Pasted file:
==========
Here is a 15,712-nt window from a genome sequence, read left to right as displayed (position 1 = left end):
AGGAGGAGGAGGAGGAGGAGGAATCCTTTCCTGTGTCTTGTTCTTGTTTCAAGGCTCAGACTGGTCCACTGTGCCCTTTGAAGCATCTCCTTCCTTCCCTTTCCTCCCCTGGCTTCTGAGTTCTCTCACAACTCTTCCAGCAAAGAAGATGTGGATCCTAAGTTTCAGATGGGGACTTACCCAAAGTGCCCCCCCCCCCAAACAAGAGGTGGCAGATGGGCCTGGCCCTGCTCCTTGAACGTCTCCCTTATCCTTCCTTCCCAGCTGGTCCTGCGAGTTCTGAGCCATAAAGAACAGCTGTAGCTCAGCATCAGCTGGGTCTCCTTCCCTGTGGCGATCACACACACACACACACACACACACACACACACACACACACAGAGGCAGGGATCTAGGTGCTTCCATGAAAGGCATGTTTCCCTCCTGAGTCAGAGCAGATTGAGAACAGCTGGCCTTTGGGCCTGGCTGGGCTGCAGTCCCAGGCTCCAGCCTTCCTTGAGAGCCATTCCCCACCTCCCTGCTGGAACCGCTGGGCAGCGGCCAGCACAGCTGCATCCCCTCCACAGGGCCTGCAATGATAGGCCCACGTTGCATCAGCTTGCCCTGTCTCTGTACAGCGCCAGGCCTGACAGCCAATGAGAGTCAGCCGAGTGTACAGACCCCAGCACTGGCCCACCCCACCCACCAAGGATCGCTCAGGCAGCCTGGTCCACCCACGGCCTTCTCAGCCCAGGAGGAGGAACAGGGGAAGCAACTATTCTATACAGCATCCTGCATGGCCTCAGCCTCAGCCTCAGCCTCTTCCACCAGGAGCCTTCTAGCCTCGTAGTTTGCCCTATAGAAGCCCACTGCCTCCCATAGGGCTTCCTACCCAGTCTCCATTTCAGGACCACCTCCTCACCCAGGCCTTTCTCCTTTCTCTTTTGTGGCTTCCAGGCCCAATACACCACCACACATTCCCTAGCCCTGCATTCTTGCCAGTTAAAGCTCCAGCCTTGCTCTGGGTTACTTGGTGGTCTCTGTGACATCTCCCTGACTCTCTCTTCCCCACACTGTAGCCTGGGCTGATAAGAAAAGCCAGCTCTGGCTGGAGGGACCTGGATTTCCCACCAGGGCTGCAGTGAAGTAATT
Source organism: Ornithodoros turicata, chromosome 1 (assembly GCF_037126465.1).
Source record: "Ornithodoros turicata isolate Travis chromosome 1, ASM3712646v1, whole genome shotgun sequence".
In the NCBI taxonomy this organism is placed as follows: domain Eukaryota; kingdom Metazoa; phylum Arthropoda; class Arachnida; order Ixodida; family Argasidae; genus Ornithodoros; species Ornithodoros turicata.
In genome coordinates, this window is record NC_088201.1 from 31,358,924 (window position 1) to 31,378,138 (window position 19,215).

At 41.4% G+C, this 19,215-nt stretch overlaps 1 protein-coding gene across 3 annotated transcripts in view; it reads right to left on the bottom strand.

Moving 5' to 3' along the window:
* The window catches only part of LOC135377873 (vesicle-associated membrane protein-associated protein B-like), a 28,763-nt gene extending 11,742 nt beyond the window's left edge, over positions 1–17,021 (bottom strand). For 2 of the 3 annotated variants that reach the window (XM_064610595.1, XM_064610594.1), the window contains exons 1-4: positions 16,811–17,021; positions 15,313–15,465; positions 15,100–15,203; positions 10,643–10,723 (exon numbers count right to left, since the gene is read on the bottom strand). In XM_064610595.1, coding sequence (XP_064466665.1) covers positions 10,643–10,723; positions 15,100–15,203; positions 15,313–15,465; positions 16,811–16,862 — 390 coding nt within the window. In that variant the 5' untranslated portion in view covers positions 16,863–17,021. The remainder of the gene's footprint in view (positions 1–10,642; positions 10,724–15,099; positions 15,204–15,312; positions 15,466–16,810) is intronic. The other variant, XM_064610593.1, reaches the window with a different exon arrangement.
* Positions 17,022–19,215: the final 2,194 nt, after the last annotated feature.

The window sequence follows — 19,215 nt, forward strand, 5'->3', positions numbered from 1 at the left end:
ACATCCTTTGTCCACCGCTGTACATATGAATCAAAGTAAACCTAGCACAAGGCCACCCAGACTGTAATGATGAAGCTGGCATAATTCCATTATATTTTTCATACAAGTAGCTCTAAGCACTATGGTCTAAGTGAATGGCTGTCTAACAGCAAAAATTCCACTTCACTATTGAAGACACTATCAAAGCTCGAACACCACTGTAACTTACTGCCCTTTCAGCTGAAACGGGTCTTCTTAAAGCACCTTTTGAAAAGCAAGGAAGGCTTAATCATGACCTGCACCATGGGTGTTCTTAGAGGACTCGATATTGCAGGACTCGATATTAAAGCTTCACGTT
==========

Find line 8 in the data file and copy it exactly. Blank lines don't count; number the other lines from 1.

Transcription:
Moving 5' to 3' along the window: